3.15 p.m.

Lord Campbell of Alloway

My Lords, I listened with great attention to all the questions put by the noble Baroness. I wonder if she can help me. Is it the concept of this clause, as I read it, that if unemployment benefit under Section 26 of the benefits Act is currently received, it continues until the jobseeker's allowance is paid but not thereafter? If that is so, I ask the question only because the use of the phrase, It shall reduce the period of payment for unemployment benefit calculated", left matters somewhat open as to whether the intention was that there should be, as it were, a hangover. I am very grateful to the noble Baroness for indicating that that is so.

What worries me is whether this amendment relates to the essential transitional provisions expressly dealt with in Clause 40(2) of the Bill. I shall not quote the clause at length because that would be to waste time. The clause states: Regulations under this section may in particular make provision … for the termination or cancellation of awards of unemployment benefit or income support". I ask, with respect to the noble Baroness: is this not the part of the Bill under which transitional provisions need to be dealt with, rather than under Clause 1. The amendment relates this matter to Clause 1, which is primarily concerned with entitlement.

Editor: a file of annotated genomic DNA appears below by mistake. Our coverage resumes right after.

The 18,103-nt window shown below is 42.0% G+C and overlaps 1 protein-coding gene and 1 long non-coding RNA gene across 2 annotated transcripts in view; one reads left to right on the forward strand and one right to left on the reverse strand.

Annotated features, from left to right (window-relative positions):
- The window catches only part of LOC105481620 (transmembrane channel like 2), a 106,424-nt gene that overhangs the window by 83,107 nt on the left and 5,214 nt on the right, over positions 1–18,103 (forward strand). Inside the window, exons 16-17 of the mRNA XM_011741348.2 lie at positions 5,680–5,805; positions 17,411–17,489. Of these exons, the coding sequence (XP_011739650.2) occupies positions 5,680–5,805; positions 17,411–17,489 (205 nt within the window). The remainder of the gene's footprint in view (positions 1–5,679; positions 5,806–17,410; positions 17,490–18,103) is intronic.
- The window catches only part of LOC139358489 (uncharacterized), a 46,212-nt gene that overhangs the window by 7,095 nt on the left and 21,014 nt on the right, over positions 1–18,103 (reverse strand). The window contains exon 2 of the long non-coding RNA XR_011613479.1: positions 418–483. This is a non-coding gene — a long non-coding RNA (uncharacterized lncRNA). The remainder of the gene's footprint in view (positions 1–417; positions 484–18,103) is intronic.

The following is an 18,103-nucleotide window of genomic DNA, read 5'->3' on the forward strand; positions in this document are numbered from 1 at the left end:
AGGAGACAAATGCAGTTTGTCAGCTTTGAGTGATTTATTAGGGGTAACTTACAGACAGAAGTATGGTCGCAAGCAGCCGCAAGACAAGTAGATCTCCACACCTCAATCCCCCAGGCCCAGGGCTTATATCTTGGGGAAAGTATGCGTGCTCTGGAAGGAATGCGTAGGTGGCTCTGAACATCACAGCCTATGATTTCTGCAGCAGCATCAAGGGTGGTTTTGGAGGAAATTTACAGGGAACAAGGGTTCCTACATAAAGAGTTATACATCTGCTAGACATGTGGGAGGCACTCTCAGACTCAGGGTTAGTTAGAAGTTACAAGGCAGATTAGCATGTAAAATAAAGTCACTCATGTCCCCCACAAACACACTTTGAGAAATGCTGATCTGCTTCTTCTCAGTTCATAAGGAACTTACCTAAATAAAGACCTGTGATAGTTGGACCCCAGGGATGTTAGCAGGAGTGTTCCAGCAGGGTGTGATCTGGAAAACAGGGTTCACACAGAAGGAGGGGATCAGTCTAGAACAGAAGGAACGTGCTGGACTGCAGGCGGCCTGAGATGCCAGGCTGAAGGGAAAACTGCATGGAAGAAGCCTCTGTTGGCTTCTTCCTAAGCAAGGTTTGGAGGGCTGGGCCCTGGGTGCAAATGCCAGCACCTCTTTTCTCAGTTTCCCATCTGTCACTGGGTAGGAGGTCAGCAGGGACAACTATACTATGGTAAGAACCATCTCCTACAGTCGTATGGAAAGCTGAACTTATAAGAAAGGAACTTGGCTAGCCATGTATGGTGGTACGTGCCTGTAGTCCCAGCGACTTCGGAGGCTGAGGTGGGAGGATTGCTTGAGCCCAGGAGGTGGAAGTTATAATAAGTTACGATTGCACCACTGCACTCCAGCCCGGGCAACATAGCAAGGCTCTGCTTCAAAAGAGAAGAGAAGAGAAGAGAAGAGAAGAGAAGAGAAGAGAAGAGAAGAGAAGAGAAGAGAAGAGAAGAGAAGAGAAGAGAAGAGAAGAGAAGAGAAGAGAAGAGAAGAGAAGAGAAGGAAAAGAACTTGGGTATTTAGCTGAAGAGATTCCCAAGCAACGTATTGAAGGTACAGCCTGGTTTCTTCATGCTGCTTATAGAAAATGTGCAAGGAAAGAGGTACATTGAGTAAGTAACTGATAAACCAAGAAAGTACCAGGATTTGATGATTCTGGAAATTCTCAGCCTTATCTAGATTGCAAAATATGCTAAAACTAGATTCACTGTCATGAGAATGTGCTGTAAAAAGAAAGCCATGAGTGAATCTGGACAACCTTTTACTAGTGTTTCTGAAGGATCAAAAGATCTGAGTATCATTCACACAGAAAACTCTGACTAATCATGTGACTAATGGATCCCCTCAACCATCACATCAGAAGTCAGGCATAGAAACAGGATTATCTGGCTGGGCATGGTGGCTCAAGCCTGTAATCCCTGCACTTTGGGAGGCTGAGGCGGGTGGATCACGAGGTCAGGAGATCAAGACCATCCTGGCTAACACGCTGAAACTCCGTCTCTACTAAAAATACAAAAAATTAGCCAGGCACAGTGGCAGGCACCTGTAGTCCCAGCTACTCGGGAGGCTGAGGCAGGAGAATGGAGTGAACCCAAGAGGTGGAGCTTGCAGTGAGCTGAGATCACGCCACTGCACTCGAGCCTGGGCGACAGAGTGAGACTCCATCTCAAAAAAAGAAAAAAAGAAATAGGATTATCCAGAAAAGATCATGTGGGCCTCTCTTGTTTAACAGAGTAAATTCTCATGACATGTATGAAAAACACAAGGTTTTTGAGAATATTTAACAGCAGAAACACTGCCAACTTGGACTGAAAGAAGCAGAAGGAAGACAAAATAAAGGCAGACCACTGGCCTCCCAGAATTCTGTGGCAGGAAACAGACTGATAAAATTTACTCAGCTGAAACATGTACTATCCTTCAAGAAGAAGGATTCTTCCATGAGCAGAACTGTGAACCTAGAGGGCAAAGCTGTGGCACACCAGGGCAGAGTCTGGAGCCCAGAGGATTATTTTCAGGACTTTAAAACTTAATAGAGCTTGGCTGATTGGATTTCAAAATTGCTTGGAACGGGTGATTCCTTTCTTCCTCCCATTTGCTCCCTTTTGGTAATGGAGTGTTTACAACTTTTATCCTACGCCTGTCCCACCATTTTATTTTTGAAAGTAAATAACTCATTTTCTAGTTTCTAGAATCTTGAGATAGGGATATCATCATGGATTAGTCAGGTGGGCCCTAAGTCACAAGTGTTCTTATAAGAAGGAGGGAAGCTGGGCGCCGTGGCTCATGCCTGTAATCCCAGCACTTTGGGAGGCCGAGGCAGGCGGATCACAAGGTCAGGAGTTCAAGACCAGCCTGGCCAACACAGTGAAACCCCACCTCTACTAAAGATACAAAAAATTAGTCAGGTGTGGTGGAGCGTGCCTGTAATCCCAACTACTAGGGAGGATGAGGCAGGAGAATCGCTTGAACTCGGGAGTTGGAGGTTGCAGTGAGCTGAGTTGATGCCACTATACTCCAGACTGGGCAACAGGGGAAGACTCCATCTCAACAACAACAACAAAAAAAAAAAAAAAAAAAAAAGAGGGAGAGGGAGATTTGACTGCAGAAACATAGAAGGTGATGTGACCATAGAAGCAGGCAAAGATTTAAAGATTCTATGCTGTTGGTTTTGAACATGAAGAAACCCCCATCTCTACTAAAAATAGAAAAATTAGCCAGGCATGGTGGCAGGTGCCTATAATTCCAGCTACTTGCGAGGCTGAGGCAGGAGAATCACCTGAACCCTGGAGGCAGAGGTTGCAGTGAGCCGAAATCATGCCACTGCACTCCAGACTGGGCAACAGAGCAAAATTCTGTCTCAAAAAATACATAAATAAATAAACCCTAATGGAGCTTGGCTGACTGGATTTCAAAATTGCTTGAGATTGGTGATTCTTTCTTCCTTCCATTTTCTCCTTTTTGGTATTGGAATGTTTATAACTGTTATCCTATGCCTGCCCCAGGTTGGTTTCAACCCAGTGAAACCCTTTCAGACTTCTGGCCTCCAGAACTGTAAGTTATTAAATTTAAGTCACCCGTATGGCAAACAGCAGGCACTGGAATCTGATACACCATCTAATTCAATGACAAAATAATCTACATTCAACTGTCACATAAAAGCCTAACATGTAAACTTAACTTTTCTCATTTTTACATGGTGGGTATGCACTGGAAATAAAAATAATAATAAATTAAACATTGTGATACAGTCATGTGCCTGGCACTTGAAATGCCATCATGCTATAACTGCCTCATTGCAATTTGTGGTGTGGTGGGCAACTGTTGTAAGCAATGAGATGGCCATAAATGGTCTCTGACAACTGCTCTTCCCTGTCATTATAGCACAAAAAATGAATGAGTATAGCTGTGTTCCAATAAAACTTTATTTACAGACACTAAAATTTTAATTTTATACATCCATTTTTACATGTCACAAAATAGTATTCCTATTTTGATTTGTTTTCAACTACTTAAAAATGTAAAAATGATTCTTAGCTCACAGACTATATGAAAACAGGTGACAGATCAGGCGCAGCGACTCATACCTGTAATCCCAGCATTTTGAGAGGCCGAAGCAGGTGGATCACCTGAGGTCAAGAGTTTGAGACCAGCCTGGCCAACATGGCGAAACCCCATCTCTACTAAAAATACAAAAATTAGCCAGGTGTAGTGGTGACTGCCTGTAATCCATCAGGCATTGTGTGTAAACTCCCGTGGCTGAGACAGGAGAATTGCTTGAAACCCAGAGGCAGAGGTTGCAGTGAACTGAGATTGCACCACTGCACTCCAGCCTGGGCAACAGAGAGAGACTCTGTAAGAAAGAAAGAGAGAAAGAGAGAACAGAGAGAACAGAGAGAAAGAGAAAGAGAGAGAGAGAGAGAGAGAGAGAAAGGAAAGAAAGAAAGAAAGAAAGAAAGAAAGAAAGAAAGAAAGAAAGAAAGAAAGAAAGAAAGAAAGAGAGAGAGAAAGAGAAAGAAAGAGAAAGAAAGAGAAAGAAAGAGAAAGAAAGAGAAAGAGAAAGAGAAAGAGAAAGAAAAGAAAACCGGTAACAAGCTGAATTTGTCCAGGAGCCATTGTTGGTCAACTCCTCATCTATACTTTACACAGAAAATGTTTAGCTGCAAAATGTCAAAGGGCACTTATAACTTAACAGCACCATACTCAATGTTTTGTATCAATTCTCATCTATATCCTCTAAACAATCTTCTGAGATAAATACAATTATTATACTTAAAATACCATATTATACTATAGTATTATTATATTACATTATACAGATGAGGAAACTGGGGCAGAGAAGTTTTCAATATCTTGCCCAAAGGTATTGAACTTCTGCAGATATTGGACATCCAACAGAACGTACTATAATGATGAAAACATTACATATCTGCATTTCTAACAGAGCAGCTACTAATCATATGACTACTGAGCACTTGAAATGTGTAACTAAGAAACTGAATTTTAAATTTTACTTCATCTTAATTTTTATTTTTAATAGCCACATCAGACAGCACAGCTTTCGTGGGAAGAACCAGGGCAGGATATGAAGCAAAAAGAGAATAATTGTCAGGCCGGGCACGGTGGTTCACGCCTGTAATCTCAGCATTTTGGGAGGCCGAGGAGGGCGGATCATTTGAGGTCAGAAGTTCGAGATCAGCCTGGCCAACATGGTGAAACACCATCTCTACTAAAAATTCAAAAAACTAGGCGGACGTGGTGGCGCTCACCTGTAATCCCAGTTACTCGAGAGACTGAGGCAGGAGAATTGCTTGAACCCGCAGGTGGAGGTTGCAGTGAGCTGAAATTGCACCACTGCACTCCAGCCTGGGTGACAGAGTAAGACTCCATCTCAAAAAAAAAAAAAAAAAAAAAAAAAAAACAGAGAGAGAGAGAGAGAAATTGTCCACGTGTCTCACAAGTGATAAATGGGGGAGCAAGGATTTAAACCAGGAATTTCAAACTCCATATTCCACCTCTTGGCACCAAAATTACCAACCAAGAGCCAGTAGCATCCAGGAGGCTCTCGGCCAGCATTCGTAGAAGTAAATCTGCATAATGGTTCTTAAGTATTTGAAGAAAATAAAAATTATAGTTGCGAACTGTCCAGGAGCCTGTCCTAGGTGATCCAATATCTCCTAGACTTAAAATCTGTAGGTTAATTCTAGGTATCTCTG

The Minister of State, Department of Social Security (Lord Mackay of Ardbrecknish)

My Lords, the noble Baroness, Lady Hollis, indicated that she simply wished for clarification of the statement I made to the House at the beginning of Report stage on 16th May. At that point I announced that, in the light of our review of the project, we had decided that the implementation of JSA should be deferred until October 1996. Perhaps I may try to answer the questions that she put, which, if my recollection is correct, related to the second paragraph of my statement and the position regarding unemployment benefit.

There is a common misconception that entitlement to unemployment benefit automatically lasts for up to a year. In fact, unemployment benefit is awarded on a daily basis for each day on which the claimant meets the necessary conditions—one of which is that the claimant has not already received the benefit for 312 days in the period of interruption of his employment. Unemployment benefit will continue to be awarded on this basis, subject to its normal rules and conditions, until JSA is introduced.

When the Jobseekers Bill comes into effect in October 1996, the relevant parts of the contributions and benefits Act will be repealed. Furthermore, existing awards of unemployment benefit and income support will be terminated under powers in Clause 40(2) of the Bill. Thus unemployment. benefit will cease to exist and nobody will have any entitlement to it. Instead, all eligible claimants will be able to claim JSA in accordance with the conditions set out in this Bill, including those in Clause 5(1) which limit entitlement to contribution-based benefit to a total of 182 days.